REvil ransomware (Removal Instructions) - Recovery Instructions Included
REvil virus Removal Guide
What is REvil ransomware?
REvil ransomware is a sophisticated malware family that uses RaaS scheme to proliferate the threat worldwide
REvil ransomware is file locking malware that uses a variety of infiltration methods, as well as sophisticated evasion techniques
REvil ransomware is a data locking virus that was first spotted back in April 2019 by security researchers from Cisco Talos. Otherwise known as Sodinokibi/Sodin, the threat started off by exploiting zero-day vulnerability CVE-2019-2725. It allows attackers to remotely connect to the host machine with the HTTP access to the Oracle's WebLogic server and inject the malware manually. Initially, the payload was delivered with the notorious GandCrab 5.2 ransomware, which is now believed to be its successor.
Once inside, REvil virus uses Salsa20 encryption algorithm (based on ECDH key exchange method) to encrypt all data on the hard drive and the connected networks. It appends a randomly-generated extension to databases, documents, pictures, and other files.Additionally, it drops a [random]-readme.txt or HOW-TO-DECRYPT.txt ransom note and changes the desktop wallpaper. The text files explains that victims need to install TOR web browser and visit a provided link. Hackers then ask for $2,500 ransom in Bitcoin, and the demand is doubled if it not paid within five days.
|Also known as||Sodinokibi/Sodin|
|File extension||Randomly generated|
|Ransom note||[random]-readme.txt or HOW-TO-DECRYPT.txt|
|Ransom size||$2,500 which doubles after 5 days|
|Distribution||CVE-2019-2725, CVE-2018-8453, Rig exploit kit, spam emails, unprotected RDP, etc.|
|Decryption||Files can only be decrypted with the help of backups. Alternatively, users can try using third party recovery software (we provide download links and instructions in the recovery section below)|
|Termination||Use reputable anti-malware software, such as RestoroIntego or SpyHunter 5Combo Cleaner|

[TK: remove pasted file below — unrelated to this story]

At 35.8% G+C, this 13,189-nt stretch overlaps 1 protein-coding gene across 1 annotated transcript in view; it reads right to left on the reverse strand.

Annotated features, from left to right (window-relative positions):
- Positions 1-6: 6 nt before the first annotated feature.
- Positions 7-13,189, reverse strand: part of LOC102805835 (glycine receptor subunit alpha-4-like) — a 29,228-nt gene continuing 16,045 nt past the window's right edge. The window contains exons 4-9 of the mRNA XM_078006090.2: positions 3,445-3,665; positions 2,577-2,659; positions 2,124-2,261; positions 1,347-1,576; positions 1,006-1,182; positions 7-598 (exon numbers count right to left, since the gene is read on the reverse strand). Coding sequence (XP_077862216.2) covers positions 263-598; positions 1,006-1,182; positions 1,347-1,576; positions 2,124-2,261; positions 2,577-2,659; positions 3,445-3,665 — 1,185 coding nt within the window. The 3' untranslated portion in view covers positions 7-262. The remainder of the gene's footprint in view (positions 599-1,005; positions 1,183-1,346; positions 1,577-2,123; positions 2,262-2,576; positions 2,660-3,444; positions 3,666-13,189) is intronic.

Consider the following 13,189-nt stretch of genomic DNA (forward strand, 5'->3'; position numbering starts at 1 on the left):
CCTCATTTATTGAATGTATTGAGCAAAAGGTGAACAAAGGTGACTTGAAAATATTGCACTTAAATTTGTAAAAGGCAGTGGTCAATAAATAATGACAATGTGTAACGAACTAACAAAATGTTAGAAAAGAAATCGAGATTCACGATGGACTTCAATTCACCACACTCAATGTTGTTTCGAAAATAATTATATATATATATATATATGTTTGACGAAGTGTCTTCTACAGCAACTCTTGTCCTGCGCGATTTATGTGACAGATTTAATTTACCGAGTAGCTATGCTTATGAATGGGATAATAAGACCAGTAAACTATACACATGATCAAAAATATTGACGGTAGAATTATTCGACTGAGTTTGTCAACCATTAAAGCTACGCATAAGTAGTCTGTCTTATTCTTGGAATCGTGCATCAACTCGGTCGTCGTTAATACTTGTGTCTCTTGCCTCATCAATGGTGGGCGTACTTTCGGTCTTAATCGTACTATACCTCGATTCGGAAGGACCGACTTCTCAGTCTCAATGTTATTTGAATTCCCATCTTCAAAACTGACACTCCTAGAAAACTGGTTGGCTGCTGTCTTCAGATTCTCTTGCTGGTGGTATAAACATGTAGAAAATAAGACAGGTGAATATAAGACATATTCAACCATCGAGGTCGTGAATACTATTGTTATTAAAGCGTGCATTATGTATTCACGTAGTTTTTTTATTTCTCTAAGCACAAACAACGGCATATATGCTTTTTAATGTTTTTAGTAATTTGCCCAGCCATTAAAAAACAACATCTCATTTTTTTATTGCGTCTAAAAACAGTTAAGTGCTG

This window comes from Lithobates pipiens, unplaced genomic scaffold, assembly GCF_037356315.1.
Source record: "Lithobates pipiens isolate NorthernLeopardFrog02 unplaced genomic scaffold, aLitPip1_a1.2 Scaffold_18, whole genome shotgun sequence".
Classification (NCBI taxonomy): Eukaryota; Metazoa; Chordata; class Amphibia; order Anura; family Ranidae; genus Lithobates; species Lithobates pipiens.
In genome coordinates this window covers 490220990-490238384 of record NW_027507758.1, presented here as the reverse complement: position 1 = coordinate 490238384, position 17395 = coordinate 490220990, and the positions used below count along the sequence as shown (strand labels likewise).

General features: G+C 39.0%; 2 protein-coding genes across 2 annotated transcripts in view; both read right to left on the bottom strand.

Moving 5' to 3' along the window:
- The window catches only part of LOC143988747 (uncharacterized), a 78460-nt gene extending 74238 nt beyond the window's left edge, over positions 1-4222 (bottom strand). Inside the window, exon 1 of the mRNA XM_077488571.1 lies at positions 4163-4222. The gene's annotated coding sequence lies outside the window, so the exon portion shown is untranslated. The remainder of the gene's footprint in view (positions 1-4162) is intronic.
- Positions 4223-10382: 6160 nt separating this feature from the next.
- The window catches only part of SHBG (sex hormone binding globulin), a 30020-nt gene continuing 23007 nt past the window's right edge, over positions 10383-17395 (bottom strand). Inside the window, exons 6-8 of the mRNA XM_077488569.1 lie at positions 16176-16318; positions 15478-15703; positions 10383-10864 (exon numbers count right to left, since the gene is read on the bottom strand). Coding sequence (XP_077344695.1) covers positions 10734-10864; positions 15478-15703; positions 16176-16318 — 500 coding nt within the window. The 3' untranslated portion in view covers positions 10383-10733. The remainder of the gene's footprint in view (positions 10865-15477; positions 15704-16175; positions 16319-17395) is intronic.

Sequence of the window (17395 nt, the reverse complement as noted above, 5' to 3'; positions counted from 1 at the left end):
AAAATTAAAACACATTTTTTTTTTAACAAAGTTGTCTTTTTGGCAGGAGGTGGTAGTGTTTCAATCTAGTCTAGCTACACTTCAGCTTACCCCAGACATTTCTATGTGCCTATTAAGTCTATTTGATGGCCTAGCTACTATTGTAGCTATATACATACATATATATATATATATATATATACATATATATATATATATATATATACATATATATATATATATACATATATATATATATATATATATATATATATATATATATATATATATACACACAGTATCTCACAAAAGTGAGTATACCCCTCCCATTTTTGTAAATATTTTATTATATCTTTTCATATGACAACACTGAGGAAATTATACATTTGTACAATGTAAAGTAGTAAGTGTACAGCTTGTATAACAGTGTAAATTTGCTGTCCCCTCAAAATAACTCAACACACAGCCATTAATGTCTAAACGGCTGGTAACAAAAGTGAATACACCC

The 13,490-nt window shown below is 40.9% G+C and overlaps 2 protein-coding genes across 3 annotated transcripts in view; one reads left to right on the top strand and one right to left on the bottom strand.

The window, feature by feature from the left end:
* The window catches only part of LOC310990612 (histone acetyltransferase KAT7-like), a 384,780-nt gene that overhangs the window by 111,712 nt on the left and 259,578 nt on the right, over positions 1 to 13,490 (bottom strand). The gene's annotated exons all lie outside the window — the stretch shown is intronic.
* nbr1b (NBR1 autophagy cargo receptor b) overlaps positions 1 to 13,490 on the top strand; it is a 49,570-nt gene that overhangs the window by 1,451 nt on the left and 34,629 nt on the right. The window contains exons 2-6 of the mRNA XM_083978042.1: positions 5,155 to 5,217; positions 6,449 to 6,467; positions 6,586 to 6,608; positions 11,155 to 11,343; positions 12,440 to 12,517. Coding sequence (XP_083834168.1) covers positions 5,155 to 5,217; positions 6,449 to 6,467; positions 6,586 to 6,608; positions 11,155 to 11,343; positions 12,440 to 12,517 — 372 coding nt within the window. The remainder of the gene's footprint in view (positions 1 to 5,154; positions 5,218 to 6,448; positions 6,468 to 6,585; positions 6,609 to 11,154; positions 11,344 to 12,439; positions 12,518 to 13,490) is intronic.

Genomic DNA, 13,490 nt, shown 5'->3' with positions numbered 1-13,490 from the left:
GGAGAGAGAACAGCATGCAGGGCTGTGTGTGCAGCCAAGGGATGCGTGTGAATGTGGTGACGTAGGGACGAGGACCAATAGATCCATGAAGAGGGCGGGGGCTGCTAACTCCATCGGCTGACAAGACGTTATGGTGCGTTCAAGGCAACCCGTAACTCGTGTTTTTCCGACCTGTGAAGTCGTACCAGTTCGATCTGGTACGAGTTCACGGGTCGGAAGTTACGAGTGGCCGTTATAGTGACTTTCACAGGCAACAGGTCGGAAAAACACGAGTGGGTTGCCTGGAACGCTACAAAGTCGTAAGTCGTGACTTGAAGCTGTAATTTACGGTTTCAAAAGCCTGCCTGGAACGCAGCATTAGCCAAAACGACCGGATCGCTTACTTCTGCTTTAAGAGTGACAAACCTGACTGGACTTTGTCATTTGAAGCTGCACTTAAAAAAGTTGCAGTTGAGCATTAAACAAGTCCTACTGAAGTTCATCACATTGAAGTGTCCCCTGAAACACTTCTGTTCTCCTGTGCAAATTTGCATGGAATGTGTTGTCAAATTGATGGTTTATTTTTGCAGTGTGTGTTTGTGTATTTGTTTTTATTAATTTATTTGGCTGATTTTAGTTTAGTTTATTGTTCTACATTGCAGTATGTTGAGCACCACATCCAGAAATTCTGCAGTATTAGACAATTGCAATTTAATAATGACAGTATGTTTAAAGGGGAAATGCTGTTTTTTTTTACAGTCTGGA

REvil ransomware is believed to be the next GandCrab, as security researchers managed to find many similarities between the two. Besides, the developers of malware might be the same as well, even if they claimed to be retired by now. The malware uses more sophisticated techniques for its distribution, obfuscation, and operation, so it seems like hackers upped their game, and are going for more profits.
The ransom note [random]-readme.txt states the following:
Hello dear friend!
Your files are encrypted, and, as a result you can't use it. You must visit our page to get instructions about decryption process. All encrypted files have got a 6d4q6r3o extension.
Instructions into the TOR network
Install TOR browser from https://torproject.org
Visit the following link: http://aplebzu47wgazapdqks6vrcv6zcnjppkbxbr6wketf56nf6aq2nmyoyd.onion/C2D97495C4BA3647
Instructions into WWW (The following link can not be in work state, if true, use TOR above):
Visit the following link: http://decryptor.top/C2D97495C4BA3647
Victims of REvil are lead to a TOR page that presents a ransom amount of $2,500 and the timer which expires after five days. This creates an urgency situation for users, prompting them to pay as soon as possible.
While there is no decryption tool available for this sophisticated threat, there are alternative data recovery methods that you can use. Nevertheless, you need to remove REvil ransomware before you proceed with the file recovery process. For that use anti-malware software such as RestoroIntego or SpyHunter 5Combo Cleaner, although other reputable tools can help you as well.
REvil is a ransomware-type virus that used CVE-2019-2725, CVE-2018-8453, Rig EK, along with other techniques to proliferate its targets
The advanced operation of REvil ransomware is set to retain a maximum amount of profits
While initially the malware was spotted being spread via the WebLogic flaw, REvil ransomware authors later adapted broader techniques, such as:
- Spam email attachments
- Rig exploit kit
- Hacked sites
- Unprotected RDP configurations